The DNAinfo archives brought to you by WNYC.
Read the press release here.

Rent-Strikers Hope to Form Co-Op to Solve Housing Woes

By Alan Neuhauser | September 13, 2012 8:26am | Updated on September 13, 2012 10:28am

SUNSET PARK — Rent-striking residents are seeking to take matters into their own hands by converting their 46th Street buildings into co-ops.

For more than two years, the tenants have refused to pay rent at 545, 553 and 557 46th St., citing unsafe living conditions such as faulty electrical wiring, repeated rodent infestations, a 10-foot-high garbage pile in the basement and a super who allegedly punched and elbowed a tenant in the head during a July building inspection.

"Lights going out every summer. No heat in the winter. Bed bugs, mice," said Riccey Trelles, 20, who has lived in the building her whole life. "This building looks like it's been destroyed."

The buildings' landlord, Orazio Petito, is on Public Advocate Bill de Blasio's list of the city's worst landlords with 253 infractions, and he is also in foreclosure on the three buildings. The super, Isrrael Espinoza, was escorted from the premises by cops Aug. 21 after a judge slapped him with an order of protection during an arraignment for the alleged attack.

And last month, the owner of the building's mortgage, Seryl LLC, asked a judge to wrest the properties from Petito and place them in receivership.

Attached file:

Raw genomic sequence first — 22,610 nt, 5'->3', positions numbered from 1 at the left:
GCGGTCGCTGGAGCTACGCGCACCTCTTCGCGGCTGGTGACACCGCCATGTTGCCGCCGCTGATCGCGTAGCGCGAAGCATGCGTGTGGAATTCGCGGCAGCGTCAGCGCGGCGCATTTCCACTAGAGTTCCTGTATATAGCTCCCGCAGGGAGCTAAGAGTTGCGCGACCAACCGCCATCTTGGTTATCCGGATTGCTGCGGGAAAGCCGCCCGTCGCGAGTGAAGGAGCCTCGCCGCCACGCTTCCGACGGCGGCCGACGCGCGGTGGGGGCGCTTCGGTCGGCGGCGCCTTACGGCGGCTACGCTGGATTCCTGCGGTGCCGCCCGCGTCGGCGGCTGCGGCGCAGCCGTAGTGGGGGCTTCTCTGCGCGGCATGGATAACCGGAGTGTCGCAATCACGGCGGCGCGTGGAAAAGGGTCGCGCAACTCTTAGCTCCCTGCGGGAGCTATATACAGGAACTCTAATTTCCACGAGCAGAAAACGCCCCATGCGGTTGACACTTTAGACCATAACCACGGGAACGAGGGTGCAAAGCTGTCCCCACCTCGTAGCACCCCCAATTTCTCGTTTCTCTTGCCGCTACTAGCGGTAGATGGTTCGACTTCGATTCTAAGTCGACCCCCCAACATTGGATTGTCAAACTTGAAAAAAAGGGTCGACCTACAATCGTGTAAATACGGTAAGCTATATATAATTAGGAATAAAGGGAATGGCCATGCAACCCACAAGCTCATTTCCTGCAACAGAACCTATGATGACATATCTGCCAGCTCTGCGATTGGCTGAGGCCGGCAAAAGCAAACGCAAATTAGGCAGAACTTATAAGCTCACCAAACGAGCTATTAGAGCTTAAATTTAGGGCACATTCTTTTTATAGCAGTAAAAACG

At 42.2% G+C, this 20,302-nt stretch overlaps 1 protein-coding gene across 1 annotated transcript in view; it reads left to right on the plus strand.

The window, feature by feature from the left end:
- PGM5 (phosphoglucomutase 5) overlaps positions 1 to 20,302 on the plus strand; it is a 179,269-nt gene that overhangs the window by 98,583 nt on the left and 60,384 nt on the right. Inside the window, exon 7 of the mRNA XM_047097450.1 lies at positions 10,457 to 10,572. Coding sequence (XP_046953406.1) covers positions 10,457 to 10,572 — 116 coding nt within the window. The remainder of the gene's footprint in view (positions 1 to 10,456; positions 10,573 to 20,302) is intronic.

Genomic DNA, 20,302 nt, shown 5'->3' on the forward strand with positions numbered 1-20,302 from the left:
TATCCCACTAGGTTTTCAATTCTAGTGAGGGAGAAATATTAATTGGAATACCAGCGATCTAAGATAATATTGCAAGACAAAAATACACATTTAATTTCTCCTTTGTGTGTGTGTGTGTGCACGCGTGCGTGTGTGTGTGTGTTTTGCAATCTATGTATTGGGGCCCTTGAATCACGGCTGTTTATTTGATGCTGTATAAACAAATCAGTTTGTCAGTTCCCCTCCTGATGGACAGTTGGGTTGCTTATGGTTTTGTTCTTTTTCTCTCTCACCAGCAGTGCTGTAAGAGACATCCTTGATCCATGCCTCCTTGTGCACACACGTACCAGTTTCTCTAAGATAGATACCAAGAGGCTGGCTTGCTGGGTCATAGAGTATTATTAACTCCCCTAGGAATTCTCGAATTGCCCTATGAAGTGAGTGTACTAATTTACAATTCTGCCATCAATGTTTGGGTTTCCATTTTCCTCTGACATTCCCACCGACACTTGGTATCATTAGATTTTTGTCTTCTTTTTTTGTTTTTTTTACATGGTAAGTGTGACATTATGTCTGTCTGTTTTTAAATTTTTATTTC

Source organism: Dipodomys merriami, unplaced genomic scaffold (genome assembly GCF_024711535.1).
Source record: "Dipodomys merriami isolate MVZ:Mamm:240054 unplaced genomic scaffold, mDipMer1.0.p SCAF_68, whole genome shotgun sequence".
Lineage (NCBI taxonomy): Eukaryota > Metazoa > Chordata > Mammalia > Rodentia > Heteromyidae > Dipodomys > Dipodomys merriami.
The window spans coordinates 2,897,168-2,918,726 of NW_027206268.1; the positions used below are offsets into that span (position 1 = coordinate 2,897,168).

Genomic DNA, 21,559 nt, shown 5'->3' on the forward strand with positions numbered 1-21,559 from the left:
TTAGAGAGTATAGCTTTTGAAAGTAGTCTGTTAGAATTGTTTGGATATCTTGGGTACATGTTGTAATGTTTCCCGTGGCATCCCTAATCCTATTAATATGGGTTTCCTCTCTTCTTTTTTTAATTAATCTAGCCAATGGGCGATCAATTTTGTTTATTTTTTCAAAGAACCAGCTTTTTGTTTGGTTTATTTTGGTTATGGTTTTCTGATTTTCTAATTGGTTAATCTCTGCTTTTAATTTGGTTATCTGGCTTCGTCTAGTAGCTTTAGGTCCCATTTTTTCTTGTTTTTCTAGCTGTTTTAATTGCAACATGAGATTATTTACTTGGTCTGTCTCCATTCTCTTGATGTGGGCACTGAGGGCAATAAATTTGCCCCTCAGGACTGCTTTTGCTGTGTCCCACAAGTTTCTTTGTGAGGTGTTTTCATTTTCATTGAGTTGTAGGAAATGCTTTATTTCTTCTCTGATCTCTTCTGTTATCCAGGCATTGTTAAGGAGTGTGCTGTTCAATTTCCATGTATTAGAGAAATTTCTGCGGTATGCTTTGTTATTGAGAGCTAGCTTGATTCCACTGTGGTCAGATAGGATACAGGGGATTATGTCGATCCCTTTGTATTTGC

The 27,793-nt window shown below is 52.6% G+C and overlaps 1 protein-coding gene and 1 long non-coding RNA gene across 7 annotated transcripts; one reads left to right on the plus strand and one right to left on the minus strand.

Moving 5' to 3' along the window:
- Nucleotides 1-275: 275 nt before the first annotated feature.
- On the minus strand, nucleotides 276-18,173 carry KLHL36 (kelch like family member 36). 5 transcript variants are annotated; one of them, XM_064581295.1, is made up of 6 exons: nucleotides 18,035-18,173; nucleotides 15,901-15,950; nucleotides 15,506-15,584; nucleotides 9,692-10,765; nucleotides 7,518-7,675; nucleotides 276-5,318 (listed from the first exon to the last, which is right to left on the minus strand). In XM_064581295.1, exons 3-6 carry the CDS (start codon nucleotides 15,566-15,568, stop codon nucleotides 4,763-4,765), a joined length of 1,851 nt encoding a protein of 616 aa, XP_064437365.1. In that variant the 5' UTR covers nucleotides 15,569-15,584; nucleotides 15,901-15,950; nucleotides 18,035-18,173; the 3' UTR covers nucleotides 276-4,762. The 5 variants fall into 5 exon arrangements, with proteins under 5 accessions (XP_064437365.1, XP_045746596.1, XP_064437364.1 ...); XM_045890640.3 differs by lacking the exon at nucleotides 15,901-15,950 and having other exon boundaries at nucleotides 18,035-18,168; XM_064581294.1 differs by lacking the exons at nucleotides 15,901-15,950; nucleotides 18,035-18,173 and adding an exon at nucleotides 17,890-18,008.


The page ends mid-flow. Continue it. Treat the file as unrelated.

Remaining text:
"They get passed from slumlord to slumlord, and none of the issues have been addressed," said Dennis Flores, an organizer of Occupy Sunset Park, which closely allied itself with the strikers after it learned of the movement this spring.

The strikers and its Occupy supporters are now seeking to solve matters themselves. In late August, the two groups reached out to the Urban Homesteading Assistance Board, a New York-based nonprofit that has helped low-income residents in the Lower East Side, Mott Haven and other city neighborhoods take ownership of their buildings by forming tenants' associations or affordable housing corporations.

Trinity Lutheran Church, located just one block from the rent strikers, has publicly vouched for the strikers and provides a meeting space at a new community center it named La Casita Comunal de Sunset Park.

"They've really galvanized a lot of community support," said Laura Gottesdiener, 25, an Occupy Sunset Park member. "Members of the church, as individuals, have been incredibly helpful."

Pastor Sam Cruz and Associate Pastor Vanessa Cardinale have attended almost all of the residents' rallies and press events, including the inspection where Cardinale said she saw Espinoza attack resident Francisca Ixtilico.

Ixitilico, 49, was hospitalized after the incident.

"It's a natural outgrowth of our ministry and theology," Cardinale said. "It's about walking with people as they demand better conditions, whether it's with bankers or with their landlords."

The strikers' fight for better living conditions, she asserted, is a "human rights issue."

The rent strikers and their Occupy supporters expect to be back in housing court Sept. 28, when Petito and Seryl are next scheduled to appear before a judge for the foreclosure proceedings.